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From Nemours' KidsHealth
- Cochlear Implants
- Auditory Neuropathy Spectrum Disorder (ANSD)
- Delayed Speech or Language Development
- Middle Ear Infections and Ear Tube Surgery
- Hearing Evaluation in Children
- Auditory Processing Disorder
- Enlarged Adenoids
- Tonsils and Tonsillectomies
- Middle Ear Infections
- Ototoxicity (Ear Poisoning)
- Ear Injuries
- Chronic Hoarseness
- X-Ray Exam: Neck
- Helping Sam Hear: A Family's Journey (Video)
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Often, tonsils and adenoids are surgically removed at the same time. Although you can see the tonsils at the back of the throat, adenoids aren't directly visible.
Sometimes. the doctor may need to see the size of the adenoids. This can be done by checking them with an X-ray or by using a tiny telescope to look into the back of the nose where the adenoids sit.
So, what are adenoids anyway? They're a patch of tissue that sits at the very back of the nasal passage. The adenoids help to stop bacteria and viruses from entering the body through the nose.
In kids, adenoids usually begin to shrink after about 5 years of age and often practically disappear by the teen years.
Symptoms of Enlarged Adenoids
Because adenoids trap germs that enter the body, adenoid tissue can temporarily swell as it tries to fight off an infection. These symptoms are often associated with enlarged adenoids:
- difficulty breathing through the nose
- breathing through the mouth
- talking as if the nostrils are pinched
- noisy breathing
- stopped breathing for a few seconds during sleep (sleep apnea)
- frequent "sinus" symptoms
- ongoing ear middle ear infections or middle ear fluid in a school-aged child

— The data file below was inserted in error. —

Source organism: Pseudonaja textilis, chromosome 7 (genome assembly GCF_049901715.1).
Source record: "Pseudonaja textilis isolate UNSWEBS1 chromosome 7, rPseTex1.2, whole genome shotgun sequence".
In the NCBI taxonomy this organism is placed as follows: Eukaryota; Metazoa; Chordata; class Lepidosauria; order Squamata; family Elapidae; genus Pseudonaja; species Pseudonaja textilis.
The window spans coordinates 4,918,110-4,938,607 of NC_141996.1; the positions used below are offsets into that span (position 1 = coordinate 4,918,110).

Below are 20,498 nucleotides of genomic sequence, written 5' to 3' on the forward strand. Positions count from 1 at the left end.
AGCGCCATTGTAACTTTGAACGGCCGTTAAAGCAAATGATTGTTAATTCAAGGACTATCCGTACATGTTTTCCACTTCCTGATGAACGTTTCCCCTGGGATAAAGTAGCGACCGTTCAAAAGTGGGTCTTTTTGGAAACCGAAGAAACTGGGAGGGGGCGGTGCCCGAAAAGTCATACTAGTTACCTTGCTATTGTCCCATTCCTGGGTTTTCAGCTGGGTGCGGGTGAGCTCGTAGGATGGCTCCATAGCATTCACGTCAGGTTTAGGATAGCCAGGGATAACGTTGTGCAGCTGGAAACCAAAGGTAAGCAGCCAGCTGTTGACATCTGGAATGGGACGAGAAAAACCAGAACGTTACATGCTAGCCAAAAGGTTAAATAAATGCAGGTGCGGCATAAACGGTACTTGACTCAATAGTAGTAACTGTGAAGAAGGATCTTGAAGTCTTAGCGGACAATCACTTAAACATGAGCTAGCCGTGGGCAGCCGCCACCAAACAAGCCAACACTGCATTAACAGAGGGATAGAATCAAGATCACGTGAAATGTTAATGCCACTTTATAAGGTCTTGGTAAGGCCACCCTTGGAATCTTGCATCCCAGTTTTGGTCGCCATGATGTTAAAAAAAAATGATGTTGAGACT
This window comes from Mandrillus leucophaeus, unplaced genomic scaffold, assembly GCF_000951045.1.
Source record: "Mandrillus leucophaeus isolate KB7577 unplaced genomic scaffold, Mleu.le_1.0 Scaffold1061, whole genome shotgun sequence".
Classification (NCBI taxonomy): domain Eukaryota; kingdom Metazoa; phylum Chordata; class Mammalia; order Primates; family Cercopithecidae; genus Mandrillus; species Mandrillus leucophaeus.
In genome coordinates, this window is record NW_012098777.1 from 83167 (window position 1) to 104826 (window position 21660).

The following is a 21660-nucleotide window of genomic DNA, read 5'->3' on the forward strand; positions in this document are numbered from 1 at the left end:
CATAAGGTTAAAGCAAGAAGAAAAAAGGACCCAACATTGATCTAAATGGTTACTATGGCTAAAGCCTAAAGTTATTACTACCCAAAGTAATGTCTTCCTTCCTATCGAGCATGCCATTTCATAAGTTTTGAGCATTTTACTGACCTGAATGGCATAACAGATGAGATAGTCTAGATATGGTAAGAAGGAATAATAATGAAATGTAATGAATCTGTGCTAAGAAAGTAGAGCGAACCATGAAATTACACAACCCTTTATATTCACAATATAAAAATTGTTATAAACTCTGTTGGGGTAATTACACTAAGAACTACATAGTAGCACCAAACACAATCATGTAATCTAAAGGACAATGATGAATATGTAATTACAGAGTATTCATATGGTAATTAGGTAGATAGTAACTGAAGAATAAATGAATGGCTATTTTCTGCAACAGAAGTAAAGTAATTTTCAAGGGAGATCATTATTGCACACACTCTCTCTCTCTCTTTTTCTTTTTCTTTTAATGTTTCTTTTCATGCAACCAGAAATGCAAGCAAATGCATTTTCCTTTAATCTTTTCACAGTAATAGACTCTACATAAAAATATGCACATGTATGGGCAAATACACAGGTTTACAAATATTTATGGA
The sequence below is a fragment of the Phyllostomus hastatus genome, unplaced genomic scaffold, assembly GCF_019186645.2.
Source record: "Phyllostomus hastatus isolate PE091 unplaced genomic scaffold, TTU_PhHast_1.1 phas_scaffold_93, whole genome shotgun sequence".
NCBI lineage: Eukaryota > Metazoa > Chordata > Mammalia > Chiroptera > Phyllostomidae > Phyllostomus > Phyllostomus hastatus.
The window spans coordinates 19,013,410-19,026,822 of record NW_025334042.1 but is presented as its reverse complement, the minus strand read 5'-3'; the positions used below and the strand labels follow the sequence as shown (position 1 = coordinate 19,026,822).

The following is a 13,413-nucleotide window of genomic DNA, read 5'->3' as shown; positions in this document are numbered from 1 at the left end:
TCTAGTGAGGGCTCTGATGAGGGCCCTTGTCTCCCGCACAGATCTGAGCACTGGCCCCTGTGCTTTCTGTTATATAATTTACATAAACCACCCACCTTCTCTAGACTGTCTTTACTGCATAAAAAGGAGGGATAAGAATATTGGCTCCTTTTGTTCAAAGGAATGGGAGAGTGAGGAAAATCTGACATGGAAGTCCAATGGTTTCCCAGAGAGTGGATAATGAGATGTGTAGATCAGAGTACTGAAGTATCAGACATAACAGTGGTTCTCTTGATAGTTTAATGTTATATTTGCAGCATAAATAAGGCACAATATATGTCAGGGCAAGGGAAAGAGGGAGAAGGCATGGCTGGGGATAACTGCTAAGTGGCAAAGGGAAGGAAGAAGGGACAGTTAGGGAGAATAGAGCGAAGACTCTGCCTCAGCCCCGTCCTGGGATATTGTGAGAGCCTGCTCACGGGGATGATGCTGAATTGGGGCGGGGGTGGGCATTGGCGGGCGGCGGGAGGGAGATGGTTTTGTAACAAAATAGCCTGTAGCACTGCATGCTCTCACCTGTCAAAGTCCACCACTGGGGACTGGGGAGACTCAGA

If enlarged adenoids are suspected, the doctor may ask about and then check your child's ears, nose, and throat, and feel the neck along the jaw. To get a really close look, the doctor might order one or more X-rays. For a suspected infection, the doctor may prescribe oral antibiotics.
When Is Surgery Necessary?
If enlarged or infected adenoids keep bothering your child and are not controlled by medication, the doctor may recommend surgically removing them with an adenoidectomy. This may be recommended if your child has one or more of the following:
- difficulty breathing
- sleep apnea
- recurrent infections
- ear infections, middle ear fluid, and hearing loss requiring a second or third set of ear tubes
Having your child's adenoids removed is especially important when repeated infections lead to sinus and ear infections. Badly swollen adenoids can interfere with the ability of the middle ear space to stay ventilated. This can sometimes lead to infections or middle ear fluid causing a temporary hearing loss. So kids whose infected adenoids cause frequent earaches and fluid buildup might also need an adenoidectomy at the time of their ear tube surgery.
And although adenoids can be taken out without the tonsils, if your child is having tonsil problems, they may be removed at the same time. A tonsillectomy with an adenoidectomy is a common pediatric operation.
What Happens During Surgery
Surgery, no matter how common or simple the procedure, can be frightening for both kids and parents. You can help prepare your child for surgery by talking about what to expect. During the adenoidectomy:
- Your child will receive general anesthesia. This means the surgery will be performed in an operating room so that an anesthesiologist can monitor your child.
- Your child will be asleep for about 20 minutes.
- The surgeon can get to the tonsils and/or the adenoids through your child's open mouth — there's no need to cut through skin.
- The surgeon removes the adenoids and then controls any bleeding.
Your child will wake up in the recovery area. In most cases, a child can go home the same day as the procedure. Some children may need to stay overnight for observation.
The typical recuperation after an adenoidectomy often involves several days of moderate pain and discomfort.
In less than a week after surgery, everything should return to normal and the problems caused by the adenoids should be gone. The adenoid area will heal naturally, which means there are no stitches to worry about. There's a small chance any tissue that's left behind can swell, but it rarely causes new problems.
Reviewed by: Steven P. Cook, MD
Date reviewed: May 2013